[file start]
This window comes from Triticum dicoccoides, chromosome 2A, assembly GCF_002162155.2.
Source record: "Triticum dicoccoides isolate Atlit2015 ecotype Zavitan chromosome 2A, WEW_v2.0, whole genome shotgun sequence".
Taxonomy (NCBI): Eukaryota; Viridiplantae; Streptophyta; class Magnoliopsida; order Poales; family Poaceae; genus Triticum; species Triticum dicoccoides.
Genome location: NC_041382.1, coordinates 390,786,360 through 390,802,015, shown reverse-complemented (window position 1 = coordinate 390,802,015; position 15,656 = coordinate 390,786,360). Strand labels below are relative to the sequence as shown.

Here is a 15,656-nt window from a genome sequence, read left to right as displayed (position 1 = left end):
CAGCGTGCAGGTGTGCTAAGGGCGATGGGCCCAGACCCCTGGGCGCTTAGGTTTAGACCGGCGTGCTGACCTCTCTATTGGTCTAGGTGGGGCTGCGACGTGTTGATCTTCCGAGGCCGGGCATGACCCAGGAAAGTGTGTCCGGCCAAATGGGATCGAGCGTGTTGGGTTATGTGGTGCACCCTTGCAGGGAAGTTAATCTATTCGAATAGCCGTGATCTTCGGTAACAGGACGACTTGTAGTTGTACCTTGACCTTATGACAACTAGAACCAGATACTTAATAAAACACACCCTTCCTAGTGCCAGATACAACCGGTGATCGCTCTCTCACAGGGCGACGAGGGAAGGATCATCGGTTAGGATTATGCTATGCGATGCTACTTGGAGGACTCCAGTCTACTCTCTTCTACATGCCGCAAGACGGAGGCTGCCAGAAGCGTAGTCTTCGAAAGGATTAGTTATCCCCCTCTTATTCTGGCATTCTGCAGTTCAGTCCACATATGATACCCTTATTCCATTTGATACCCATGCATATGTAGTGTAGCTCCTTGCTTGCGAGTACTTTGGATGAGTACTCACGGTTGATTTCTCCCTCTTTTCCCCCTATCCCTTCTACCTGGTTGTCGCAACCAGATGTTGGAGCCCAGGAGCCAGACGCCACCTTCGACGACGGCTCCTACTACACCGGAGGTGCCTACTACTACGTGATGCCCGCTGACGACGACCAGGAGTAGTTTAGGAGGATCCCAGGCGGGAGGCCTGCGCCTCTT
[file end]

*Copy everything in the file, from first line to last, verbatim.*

This window comes from Triticum dicoccoides, chromosome 2A, assembly GCF_002162155.2.
Source record: "Triticum dicoccoides isolate Atlit2015 ecotype Zavitan chromosome 2A, WEW_v2.0, whole genome shotgun sequence".
Taxonomy (NCBI): Eukaryota; Viridiplantae; Streptophyta; class Magnoliopsida; order Poales; family Poaceae; genus Triticum; species Triticum dicoccoides.
Genome location: NC_041382.1, coordinates 390,786,360 through 390,802,015, shown reverse-complemented (window position 1 = coordinate 390,802,015; position 15,656 = coordinate 390,786,360). Strand labels below are relative to the sequence as shown.

Here is a 15,656-nt window from a genome sequence, read left to right as displayed (position 1 = left end):
CAGCGTGCAGGTGTGCTAAGGGCGATGGGCCCAGACCCCTGGGCGCTTAGGTTTAGACCGGCGTGCTGACCTCTCTATTGGTCTAGGTGGGGCTGCGACGTGTTGATCTTCCGAGGCCGGGCATGACCCAGGAAAGTGTGTCCGGCCAAATGGGATCGAGCGTGTTGGGTTATGTGGTGCACCCTTGCAGGGAAGTTAATCTATTCGAATAGCCGTGATCTTCGGTAACAGGACGACTTGTAGTTGTACCTTGACCTTATGACAACTAGAACCAGATACTTAATAAAACACACCCTTCCTAGTGCCAGATACAACCGGTGATCGCTCTCTCACAGGGCGACGAGGGAAGGATCATCGGTTAGGATTATGCTATGCGATGCTACTTGGAGGACTCCAGTCTACTCTCTTCTACATGCCGCAAGACGGAGGCTGCCAGAAGCGTAGTCTTCGAAAGGATTAGTTATCCCCCTCTTATTCTGGCATTCTGCAGTTCAGTCCACATATGATACCCTTATTCCATTTGATACCCATGCATATGTAGTGTAGCTCCTTGCTTGCGAGTACTTTGGATGAGTACTCACGGTTGATTTCTCCCTCTTTTCCCCCTATCCCTTCTACCTGGTTGTCGCAACCAGATGTTGGAGCCCAGGAGCCAGACGCCACCTTCGACGACGGCTCCTACTACACCGGAGGTGCCTACTACTACGTGATGCCCGCTGACGACGACCAGGAGTAGTTTAGGAGGATCCCAGGCGGGAGGCCTGCGCCTCTT